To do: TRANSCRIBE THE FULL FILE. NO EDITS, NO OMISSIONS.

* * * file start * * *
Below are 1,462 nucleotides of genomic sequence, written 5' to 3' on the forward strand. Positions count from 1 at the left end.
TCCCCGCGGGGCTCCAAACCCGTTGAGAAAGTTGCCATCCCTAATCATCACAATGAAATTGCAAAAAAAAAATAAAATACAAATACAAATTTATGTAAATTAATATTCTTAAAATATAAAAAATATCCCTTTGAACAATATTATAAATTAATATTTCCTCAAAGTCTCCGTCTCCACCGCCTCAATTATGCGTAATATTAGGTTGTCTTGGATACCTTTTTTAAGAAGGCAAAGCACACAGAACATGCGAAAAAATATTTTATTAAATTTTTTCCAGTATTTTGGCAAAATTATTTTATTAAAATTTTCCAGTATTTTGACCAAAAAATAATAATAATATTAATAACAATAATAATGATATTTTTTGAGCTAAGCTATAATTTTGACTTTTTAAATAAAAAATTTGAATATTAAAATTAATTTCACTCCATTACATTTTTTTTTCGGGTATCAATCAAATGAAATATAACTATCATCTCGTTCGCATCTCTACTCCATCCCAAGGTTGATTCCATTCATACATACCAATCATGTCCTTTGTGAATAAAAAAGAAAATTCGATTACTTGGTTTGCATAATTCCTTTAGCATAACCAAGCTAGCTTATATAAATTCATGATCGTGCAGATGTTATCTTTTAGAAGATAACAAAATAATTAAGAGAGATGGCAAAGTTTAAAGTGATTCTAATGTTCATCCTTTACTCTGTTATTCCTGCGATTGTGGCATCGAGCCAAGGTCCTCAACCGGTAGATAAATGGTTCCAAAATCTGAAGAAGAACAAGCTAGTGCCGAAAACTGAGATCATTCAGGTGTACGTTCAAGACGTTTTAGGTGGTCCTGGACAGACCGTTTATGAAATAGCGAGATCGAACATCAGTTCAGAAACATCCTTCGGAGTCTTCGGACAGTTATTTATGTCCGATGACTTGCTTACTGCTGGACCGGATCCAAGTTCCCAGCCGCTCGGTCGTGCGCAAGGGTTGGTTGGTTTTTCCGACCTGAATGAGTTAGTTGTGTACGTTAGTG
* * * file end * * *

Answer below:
Below are 1,462 nucleotides of genomic sequence, written 5' to 3' on the forward strand. Positions count from 1 at the left end.
TCCCCGCGGGGCTCCAAACCCGTTGAGAAAGTTGCCATCCCTAATCATCACAATGAAATTGCAAAAAAAAAATAAAATACAAATACAAATTTATGTAAATTAATATTCTTAAAATATAAAAAATATCCCTTTGAACAATATTATAAATTAATATTTCCTCAAAGTCTCCGTCTCCACCGCCTCAATTATGCGTAATATTAGGTTGTCTTGGATACCTTTTTTAAGAAGGCAAAGCACACAGAACATGCGAAAAAATATTTTATTAAATTTTTTCCAGTATTTTGGCAAAATTATTTTATTAAAATTTTCCAGTATTTTGACCAAAAAATAATAATAATATTAATAACAATAATAATGATATTTTTTGAGCTAAGCTATAATTTTGACTTTTTAAATAAAAAATTTGAATATTAAAATTAATTTCACTCCATTACATTTTTTTTTCGGGTATCAATCAAATGAAATATAACTATCATCTCGTTCGCATCTCTACTCCATCCCAAGGTTGATTCCATTCATACATACCAATCATGTCCTTTGTGAATAAAAAAGAAAATTCGATTACTTGGTTTGCATAATTCCTTTAGCATAACCAAGCTAGCTTATATAAATTCATGATCGTGCAGATGTTATCTTTTAGAAGATAACAAAATAATTAAGAGAGATGGCAAAGTTTAAAGTGATTCTAATGTTCATCCTTTACTCTGTTATTCCTGCGATTGTGGCATCGAGCCAAGGTCCTCAACCGGTAGATAAATGGTTCCAAAATCTGAAGAAGAACAAGCTAGTGCCGAAAACTGAGATCATTCAGGTGTACGTTCAAGACGTTTTAGGTGGTCCTGGACAGACCGTTTATGAAATAGCGAGATCGAACATCAGTTCAGAAACATCCTTCGGAGTCTTCGGACAGTTATTTATGTCCGATGACTTGCTTACTGCTGGACCGGATCCAAGTTCCCAGCCGCTCGGTCGTGCGCAAGGGTTGGTTGGTTTTTCCGACCTGAATGAGTTAGTTGTGTACGTTAGTG